Introducing Data Science in Existing Products — When and How?

Data is the new oil

Artificial Intelligence, Machine Learning, Data Science. All these buzzwords are taking the tech world by a storm. It’s no wonder then that a startup or an established corporate may feel intimidated alike by the enormity of resources and a lack of history. I’m sure at least half of the readers may have heard of the below phrase.

Also, many of us would have come across the below chart depicting the exponential increase in data production, leaving a lot to an entrepreneurial imagination.

Everyone wants to be a part of the gold rush and market themselves as a frontier on Data Science. But let’s get a few facts straight before investing precious time and valuable capital.

What do I need?

Fancy terms and fancy talks all around. But do you really need any of these technologies? There are obvious reasons why one should start investing in data. All the big tech companies like Google, Amazon, Microsoft, and countless other smaller players are in fierce competition to become the monopolist in this infant market. Corporates are dominating domains with specific data and trying hard to monetize them for the long run.

There are products built on data, and there are products improved with data. Which one are you? Answer this question carefully and it may go a long way in reducing a lot of potential questions further on.

Driverless cars, facial recognition, speech to text, smart speakers, are just some of the ways in which AI is pervading our imagination quite significantly. Even traditional industries like Banks, Retail, Telecom are using Machine Learning to improve their functioning in multiple aspects. However, the latter set of organizations use data to automate only a part of their products and that part is rarely the major revenue contributor. The accuracy of an ML model keeps improving with time, but that also means that it is fairly low in the beginning to be market-ready. No wonder then, that the established corporates implement ML only in places where the risk is minimal, and which are dying for automation. This leads to the next question that you might have.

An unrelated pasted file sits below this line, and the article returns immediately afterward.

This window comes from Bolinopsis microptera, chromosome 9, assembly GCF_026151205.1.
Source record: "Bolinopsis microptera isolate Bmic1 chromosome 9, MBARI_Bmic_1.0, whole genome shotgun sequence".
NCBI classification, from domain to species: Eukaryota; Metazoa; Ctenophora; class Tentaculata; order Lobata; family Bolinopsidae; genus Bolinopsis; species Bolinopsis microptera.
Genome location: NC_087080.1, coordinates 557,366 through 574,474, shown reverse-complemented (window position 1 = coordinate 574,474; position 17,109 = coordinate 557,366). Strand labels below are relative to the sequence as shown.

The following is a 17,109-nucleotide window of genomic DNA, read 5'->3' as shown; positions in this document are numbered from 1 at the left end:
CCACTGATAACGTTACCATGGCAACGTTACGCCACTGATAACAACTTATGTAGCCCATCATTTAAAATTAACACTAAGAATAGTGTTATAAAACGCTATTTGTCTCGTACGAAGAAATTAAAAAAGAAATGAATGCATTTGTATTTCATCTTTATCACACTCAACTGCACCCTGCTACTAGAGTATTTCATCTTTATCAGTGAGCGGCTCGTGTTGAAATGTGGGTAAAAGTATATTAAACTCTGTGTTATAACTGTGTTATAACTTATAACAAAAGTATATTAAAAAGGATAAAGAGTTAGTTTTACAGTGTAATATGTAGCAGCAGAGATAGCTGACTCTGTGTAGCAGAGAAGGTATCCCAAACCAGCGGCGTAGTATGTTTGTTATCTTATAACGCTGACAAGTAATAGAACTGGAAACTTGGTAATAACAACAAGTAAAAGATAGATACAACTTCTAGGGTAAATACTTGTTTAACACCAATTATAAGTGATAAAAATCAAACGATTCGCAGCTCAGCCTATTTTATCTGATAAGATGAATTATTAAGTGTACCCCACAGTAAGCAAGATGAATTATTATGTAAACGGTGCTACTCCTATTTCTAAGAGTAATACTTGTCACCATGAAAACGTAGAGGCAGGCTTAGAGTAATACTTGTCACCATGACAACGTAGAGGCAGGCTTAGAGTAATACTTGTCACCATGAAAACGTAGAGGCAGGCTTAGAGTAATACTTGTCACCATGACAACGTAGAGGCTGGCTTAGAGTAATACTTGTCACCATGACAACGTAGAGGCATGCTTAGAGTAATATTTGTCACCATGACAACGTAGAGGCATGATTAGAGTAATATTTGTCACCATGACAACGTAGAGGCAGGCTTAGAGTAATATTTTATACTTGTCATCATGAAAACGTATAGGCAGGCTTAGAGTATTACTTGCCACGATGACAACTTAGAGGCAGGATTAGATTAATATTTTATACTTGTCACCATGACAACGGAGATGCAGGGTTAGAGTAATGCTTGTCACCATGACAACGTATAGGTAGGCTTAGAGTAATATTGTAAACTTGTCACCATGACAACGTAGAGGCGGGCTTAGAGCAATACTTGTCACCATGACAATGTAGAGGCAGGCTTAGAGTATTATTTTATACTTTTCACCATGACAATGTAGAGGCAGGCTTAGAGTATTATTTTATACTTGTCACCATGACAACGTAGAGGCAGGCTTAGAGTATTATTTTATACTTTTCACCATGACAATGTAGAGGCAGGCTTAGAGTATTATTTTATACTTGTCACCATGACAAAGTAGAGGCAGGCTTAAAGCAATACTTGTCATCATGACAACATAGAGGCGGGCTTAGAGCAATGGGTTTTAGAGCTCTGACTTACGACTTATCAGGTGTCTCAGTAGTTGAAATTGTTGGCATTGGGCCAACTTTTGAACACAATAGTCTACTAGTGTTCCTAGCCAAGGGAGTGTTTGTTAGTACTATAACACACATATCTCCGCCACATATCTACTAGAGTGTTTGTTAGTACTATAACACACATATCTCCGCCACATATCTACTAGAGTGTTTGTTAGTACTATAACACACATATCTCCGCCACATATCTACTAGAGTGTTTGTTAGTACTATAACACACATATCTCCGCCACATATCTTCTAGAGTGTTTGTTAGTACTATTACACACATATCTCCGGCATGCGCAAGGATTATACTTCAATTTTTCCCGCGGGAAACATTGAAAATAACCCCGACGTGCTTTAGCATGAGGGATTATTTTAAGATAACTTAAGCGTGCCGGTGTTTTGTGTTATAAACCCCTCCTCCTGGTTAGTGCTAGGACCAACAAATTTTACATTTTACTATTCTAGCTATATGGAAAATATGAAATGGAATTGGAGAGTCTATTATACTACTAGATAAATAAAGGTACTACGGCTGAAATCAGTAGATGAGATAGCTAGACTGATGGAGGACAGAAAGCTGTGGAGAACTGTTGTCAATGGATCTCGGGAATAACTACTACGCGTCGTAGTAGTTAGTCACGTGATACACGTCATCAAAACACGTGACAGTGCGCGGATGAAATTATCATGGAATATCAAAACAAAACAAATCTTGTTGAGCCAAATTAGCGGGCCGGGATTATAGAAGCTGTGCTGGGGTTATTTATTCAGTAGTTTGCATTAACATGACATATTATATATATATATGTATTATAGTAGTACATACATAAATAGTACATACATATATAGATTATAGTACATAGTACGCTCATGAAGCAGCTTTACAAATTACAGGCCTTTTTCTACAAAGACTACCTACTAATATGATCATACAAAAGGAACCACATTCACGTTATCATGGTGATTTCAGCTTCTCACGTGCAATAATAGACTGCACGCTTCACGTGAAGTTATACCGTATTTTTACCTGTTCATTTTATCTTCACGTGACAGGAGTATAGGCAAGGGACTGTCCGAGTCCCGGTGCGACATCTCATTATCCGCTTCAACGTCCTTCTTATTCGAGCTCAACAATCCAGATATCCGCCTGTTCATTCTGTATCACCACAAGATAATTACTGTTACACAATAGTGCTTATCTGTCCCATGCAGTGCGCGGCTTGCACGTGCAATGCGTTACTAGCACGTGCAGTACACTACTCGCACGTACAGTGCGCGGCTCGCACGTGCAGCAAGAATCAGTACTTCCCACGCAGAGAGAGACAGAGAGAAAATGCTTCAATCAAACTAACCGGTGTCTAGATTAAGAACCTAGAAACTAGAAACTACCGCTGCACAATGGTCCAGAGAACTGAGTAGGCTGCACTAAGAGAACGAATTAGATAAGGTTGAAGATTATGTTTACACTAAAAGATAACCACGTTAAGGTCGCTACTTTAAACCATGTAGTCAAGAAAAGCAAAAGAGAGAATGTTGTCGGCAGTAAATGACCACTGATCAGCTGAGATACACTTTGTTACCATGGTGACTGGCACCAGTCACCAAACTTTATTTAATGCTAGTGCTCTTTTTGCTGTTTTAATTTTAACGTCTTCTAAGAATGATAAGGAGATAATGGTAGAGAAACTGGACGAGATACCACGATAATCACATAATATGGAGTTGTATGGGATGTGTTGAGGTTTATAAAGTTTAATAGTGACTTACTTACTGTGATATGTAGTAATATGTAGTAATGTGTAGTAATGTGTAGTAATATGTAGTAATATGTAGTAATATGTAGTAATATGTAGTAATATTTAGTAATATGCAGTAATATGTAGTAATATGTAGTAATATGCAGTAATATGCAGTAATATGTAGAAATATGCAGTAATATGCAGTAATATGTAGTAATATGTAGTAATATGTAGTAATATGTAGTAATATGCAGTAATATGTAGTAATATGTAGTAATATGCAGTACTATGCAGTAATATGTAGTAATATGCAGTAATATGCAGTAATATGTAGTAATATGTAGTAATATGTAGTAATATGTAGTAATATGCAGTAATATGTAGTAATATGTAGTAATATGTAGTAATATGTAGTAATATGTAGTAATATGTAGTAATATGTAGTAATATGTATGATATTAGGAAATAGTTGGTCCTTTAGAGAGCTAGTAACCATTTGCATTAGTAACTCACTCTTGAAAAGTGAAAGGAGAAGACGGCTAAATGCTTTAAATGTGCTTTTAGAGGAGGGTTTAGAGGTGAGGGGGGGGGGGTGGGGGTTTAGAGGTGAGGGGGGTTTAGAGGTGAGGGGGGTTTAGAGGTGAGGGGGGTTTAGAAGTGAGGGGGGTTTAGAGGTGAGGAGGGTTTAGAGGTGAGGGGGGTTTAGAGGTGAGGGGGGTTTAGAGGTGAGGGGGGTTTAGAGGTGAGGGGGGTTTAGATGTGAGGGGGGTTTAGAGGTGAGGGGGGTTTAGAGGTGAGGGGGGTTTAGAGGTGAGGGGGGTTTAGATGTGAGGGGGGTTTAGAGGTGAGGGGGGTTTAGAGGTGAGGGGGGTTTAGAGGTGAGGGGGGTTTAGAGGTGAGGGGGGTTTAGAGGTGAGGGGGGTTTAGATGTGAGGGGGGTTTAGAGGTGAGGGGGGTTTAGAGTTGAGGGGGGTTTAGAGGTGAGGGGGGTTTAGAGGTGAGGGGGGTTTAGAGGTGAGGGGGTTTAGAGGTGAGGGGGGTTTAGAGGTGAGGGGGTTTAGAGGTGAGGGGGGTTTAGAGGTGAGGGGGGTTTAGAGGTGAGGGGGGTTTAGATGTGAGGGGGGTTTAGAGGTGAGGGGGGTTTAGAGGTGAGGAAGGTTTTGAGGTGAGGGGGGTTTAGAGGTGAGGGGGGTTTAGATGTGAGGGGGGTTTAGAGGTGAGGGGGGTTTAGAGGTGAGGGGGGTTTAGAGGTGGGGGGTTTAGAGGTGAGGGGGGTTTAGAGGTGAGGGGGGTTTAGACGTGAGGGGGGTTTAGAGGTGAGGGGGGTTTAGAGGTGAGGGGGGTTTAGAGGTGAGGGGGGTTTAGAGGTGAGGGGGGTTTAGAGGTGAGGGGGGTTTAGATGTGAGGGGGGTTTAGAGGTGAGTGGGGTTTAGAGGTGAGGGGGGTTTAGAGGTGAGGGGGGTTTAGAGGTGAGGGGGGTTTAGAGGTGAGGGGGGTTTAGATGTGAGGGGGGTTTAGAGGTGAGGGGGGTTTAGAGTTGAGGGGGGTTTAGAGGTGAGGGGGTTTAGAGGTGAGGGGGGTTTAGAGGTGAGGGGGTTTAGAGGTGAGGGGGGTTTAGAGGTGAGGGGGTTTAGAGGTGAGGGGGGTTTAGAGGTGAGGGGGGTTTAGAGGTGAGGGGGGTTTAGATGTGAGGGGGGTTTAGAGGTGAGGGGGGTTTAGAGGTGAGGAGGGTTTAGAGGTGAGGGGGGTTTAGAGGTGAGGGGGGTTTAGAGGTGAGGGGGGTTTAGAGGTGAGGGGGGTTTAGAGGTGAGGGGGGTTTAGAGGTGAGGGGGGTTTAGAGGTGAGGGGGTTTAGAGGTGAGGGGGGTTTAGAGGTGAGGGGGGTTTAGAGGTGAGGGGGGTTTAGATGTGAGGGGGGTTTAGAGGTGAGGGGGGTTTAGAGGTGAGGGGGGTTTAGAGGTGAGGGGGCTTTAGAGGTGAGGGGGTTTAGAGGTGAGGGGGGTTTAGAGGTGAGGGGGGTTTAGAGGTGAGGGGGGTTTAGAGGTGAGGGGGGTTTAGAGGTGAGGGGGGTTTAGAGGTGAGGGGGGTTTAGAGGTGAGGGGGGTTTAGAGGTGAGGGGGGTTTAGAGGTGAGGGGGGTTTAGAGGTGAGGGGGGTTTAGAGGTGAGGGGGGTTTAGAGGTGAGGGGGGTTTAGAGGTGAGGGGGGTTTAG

Which feature do I start with?

It makes sense to understand how these technologies benefit the functioning of an application, to decide their introduction in a project. Below are only a few common examples to help prove a point, but the actual utilities might be countless. I would leave the reader to research on the bolded terms mentioned here, as the definition borders are fuzzy and the interpretations are varying. But a general consensus could be found in the articles of industry experts like Andrew Ng and others. Now, getting down to applications and use-cases.

If you need to understand the trend or tendency of users to reach a business decision, you could look at how Data Science could convert mundane statistics to a super-powerful decision engine. For example, personalized marketing curated for specific personas, or assessing risk for a credit card consumer.

You could rely on Machine Learning to predict outcomes, or to replace numerous rules and simple logic which may otherwise take a lot of development and testing time to go live. For example, one could perhaps train a model to detect frauds in insurance, loans, and other financial areas just by using history the right way.

Artificial Intelligence could be a value addition at places where you may need human sensing abilities like seeing, hearing, etc. as a part of your user experience, like automated subtitles for a streaming channel, or voice recognition for security.

The stakeholders need to carefully gauge the potential benefits vs cost incurred. Accuracy could prove to be the biggest hurdle sometimes. Also, a typical Data Science project takes its own sweet time, over long development cycles and multiple iterations, sometimes utterly unfruitful, which also needs to be a topic of discussion while reaching a decision. Data is bulky and it requires state-of-the-art storage mechanisms and processing capabilities which also needs money regularly. A collective decision with people representing multiple departments should help.

Great! Anything else?

Yes. You need people who speak the language of data and maintain your systems. With the advent of Data Science came a plethora of skilled professionals working on different aspects of it. Creating a balanced team is important to the extent that it can make or break your product. Like the domains, even the designations don’t have a concrete border, so one needs to assess the skills carefully before bringing a professional on board. Some general definitions of terms pretty popular nowadays are:

Data Scientist: Perhaps the most generic term referring to someone who can clean data, examine it, create models and derive insights.

Data Engineer: Someone who can take care of data storage and accessibility with cost optimization in mind.

Machine Learning Engineer: One who can create models firing up the core of a product.

Business Intelligence Analyst: Someone who could study data to come up with business solutions and derive insights which could drive a business solution.

Big Data Developer: This person can handle the tools and technologies required to play around with enormous amounts of data, in an effective manner.

This tip of the iceberg should help one get started to google the terms and design a path to learn further. All the best!

This article was originally published here.

October 21, 2019

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